The third pile of books may be the smallest of the four but it is one of the most important. For a searcher of knowledge, or for an author, there must always be the reference books which you will never read from cover to cover but you will pick up when you need to check something, or you may treat them as some sort of box of delights that you dip into when the brain needs a little recreation. I have not included the obvious everyday reference books I use like dictionaries, thesaurus or books of quotations. I have also chosen not to include the many gardening books that I refer to from time to time. So, what are we left with?

First of all is one of those brain fodder choices and it is the biggest volume with the longest title. The Definitive Guide to Philip Pullmans His Dark Materials by Laurie Frost. This remarkable book contains in-depth, chapter-referenced sections on characters, places, creatures, sciences, languages, and so much more. It is recognised as the official, and definitive, reference guide to Pullman’s original trilogy: Northern Lights, The Subtle Knife, and The Amber Spyglass. Even the great man himself says “I know I’ve returned to it frequently. And I know I’ll continue to do so.” What better affirmation is there? Every time I dive into it I experience a lightbulb moment or two. If you liked Pullmans books you will love this.

I am a big fan of the ‘…….For Dummies’ series especially when using a new item of intricate software. Two of these have featured highly this last year. First is Scrivener For Dummies by Gwen Hernandez. Now Scrivener itself is an awesome piece of software for authors. Whether you’re a meticulous planner, a seat-of-the-pants writer, or something in between, this software package provides a range of tools for every stage of the writing process. The term ‘essential’ is often over used in regards to software but this time it really does apply. The book shows you from how to customize project templates to compiling your project for print and e-book formats. To aid workflow it shows you how to set up project and document targets and minimize distractions to keep you on track and on deadline. It explains how to storyboard with the corkboard, how to create collections such as research materials, character profiles etc, and even how to use automated backups to protect your hard work along the way.

The second of these was Instagram For Dummies by Jennifer Herman. Now I am not aiming for glory as an Instagram influencer but I do want to use it in a structured way. This book gives you tips for creating great Instagram images, personalizing your posts, building and connecting with the Instagram community, and working with Stories and IGTV. This book could be the difference between you being a slave to Social Media or getting it to work for you.

The next book is one that I happened across in my much loved coffee shop. Sawday’s The Extra Mile: Delicious Alternatives to Motorway Services by Laura Collacott and Alastair Sawday This book does exactly what it says on the cover and is packed full of alternatives to the bland and pricey motorway services. Whether its a village pub, coffee shop or garden centre teashop I for one can’t wait to start travelling again so that I can try out more of the gems hidden in this guide.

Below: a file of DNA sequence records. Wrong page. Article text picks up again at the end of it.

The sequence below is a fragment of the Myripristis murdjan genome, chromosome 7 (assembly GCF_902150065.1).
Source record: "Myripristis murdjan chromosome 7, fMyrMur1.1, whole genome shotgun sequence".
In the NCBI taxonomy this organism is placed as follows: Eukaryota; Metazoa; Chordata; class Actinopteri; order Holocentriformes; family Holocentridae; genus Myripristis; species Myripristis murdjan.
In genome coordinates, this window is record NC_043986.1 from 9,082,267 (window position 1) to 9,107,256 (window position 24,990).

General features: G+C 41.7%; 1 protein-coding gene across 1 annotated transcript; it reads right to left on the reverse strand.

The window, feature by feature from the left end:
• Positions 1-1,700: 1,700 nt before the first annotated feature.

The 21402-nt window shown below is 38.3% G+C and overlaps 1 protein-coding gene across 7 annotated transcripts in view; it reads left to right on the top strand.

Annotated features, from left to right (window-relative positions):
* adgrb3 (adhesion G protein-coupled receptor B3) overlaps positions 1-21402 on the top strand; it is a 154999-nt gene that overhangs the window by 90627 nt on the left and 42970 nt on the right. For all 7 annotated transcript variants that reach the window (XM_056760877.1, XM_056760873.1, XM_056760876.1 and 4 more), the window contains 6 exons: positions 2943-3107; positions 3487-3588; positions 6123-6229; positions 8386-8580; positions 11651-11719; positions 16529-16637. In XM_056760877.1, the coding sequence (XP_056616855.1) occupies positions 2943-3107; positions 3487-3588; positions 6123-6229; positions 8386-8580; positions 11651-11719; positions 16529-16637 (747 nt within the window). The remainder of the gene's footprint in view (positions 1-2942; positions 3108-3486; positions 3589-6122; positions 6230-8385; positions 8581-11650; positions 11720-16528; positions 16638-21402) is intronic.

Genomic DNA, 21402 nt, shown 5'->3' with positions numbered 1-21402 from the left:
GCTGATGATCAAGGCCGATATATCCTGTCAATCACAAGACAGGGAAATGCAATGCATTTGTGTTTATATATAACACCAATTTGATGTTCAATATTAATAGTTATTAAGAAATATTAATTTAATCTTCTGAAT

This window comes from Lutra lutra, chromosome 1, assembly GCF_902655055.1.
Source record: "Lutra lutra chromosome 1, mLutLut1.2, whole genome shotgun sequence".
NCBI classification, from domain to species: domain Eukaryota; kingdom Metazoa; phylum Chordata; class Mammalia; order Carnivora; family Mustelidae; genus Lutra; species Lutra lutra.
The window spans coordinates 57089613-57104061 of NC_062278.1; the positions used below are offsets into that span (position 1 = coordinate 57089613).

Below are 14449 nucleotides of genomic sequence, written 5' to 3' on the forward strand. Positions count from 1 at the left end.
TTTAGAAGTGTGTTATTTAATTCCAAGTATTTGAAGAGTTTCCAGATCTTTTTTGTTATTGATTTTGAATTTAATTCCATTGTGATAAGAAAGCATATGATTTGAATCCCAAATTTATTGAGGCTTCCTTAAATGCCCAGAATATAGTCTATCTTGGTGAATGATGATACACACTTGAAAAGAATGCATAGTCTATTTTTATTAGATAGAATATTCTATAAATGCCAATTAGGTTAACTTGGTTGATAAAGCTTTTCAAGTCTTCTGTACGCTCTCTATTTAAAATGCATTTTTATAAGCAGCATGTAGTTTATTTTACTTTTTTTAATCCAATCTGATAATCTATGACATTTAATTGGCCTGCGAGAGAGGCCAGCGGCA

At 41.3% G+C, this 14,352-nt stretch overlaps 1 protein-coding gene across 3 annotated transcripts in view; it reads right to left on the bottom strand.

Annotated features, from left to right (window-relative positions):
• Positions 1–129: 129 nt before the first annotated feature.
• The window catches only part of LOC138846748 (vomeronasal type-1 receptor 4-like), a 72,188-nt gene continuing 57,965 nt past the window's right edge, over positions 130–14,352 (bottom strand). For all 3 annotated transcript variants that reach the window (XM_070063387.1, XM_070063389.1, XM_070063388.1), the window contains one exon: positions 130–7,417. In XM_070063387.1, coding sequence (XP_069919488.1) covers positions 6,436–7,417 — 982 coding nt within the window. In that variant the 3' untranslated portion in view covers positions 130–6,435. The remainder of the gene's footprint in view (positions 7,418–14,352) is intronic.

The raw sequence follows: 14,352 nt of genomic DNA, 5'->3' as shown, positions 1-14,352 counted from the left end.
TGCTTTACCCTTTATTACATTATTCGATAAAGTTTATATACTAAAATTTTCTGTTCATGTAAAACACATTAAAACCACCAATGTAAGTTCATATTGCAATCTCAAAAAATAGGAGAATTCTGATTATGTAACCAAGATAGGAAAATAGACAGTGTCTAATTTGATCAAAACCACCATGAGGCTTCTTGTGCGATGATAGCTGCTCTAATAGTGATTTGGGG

My most outlandish reference book of 2020 was undoubtedly The Encyclopedia Of Unusual Sex Practices  by Brenda Love Packed with more astonishing facts than one might ever have imagined, or, maybe one might!  This is a unique and very comprehensive guide to human sexual expression, from the mildly kinky to the truly bizarre is presented in standard alphabetical order we explore everything from Acrophilia (being sexually aroused by heights) to Zelophilia (being aroused by jealousy) via a veritable litany of arcane pursuits which can sometimes be repellent, sometimes stimulating – but always absolutely fascinating.

Finally, a book which I now buy every year. It is The Almanac: A Seasonal Guide to 2020 by Lia Leendertz Here I shall turn to the book’s own blurb to try and summarize it’s usefulness. The Almanac reinvents the tradition of the rural almanac for a new audience. It gives you the tools and inspiration you need to celebrate, mark and appreciate each month of the year in your own particular way. Divided into the 12 months, a set of tables each month gives it the feel and weight of a traditional almanac, providing practical information that gives access to the outdoors and the seasons, perfect for expeditions, meteor-spotting nights and beach holidays. There are also features on each month’s unique nature, such as the meteor shower of the month, beehive behaviour, folklore and stories, seasonal recipes and charts tracking moon phases and tides.

Many of you will know my habit of referring on social media etc. to seasonal events and to help this I refer to the almanac all year long, revisiting it again and again, and have already started following the 2021 edition.

That’s it for now but coming up next is the pile of novels by Patrick Gale which have given me the most reading joy during the lockdown.